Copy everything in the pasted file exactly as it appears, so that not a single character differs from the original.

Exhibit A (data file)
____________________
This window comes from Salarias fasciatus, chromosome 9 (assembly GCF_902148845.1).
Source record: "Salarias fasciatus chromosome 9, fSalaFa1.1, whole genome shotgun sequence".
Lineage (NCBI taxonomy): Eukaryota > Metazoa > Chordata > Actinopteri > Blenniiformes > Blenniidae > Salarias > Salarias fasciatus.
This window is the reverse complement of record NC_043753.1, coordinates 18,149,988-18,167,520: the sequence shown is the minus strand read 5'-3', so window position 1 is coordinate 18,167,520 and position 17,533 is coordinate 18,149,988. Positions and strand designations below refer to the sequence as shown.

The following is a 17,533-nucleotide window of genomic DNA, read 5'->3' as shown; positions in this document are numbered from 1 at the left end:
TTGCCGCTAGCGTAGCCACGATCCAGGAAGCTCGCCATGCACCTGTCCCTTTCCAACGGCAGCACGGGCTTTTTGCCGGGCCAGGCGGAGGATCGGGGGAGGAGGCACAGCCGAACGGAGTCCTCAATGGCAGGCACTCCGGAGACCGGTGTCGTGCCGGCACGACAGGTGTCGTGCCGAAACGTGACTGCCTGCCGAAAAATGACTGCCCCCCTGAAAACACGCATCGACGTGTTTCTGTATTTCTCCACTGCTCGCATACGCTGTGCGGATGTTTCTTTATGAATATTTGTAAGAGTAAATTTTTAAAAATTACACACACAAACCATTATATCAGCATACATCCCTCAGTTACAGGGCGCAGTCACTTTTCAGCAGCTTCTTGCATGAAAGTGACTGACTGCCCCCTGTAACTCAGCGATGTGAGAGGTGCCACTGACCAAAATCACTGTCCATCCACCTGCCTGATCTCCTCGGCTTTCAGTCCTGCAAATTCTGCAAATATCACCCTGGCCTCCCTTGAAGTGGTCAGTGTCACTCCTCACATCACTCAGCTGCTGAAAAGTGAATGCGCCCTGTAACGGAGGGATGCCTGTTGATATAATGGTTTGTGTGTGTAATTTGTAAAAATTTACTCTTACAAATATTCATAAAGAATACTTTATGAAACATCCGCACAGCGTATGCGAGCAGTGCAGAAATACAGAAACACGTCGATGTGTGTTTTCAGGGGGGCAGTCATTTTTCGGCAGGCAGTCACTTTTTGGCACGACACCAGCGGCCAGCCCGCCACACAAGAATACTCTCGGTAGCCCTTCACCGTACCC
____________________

This window comes from Salarias fasciatus, chromosome 9 (assembly GCF_902148845.1).
Source record: "Salarias fasciatus chromosome 9, fSalaFa1.1, whole genome shotgun sequence".
Lineage (NCBI taxonomy): Eukaryota > Metazoa > Chordata > Actinopteri > Blenniiformes > Blenniidae > Salarias > Salarias fasciatus.
This window is the reverse complement of record NC_043753.1, coordinates 18,149,988-18,167,520: the sequence shown is the minus strand read 5'-3', so window position 1 is coordinate 18,167,520 and position 17,533 is coordinate 18,149,988. Positions and strand designations below refer to the sequence as shown.

The following is a 17,533-nucleotide window of genomic DNA, read 5'->3' as shown; positions in this document are numbered from 1 at the left end:
TTGCCGCTAGCGTAGCCACGATCCAGGAAGCTCGCCATGCACCTGTCCCTTTCCAACGGCAGCACGGGCTTTTTGCCGGGCCAGGCGGAGGATCGGGGGAGGAGGCACAGCCGAACGGAGTCCTCAATGGCAGGCACTCCGGAGACCGGTGTCGTGCCGGCACGACAGGTGTCGTGCCGAAACGTGACTGCCTGCCGAAAAATGACTGCCCCCCTGAAAACACGCATCGACGTGTTTCTGTATTTCTCCACTGCTCGCATACGCTGTGCGGATGTTTCTTTATGAATATTTGTAAGAGTAAATTTTTAAAAATTACACACACAAACCATTATATCAGCATACATCCCTCAGTTACAGGGCGCAGTCACTTTTCAGCAGCTTCTTGCATGAAAGTGACTGACTGCCCCCTGTAACTCAGCGATGTGAGAGGTGCCACTGACCAAAATCACTGTCCATCCACCTGCCTGATCTCCTCGGCTTTCAGTCCTGCAAATTCTGCAAATATCACCCTGGCCTCCCTTGAAGTGGTCAGTGTCACTCCTCACATCACTCAGCTGCTGAAAAGTGAATGCGCCCTGTAACGGAGGGATGCCTGTTGATATAATGGTTTGTGTGTGTAATTTGTAAAAATTTACTCTTACAAATATTCATAAAGAATACTTTATGAAACATCCGCACAGCGTATGCGAGCAGTGCAGAAATACAGAAACACGTCGATGTGTGTTTTCAGGGGGGCAGTCATTTTTCGGCAGGCAGTCACTTTTTGGCACGACACCAGCGGCCAGCCCGCCACACAAGAATACTCTCGGTAGCCCTTCACCGTACCC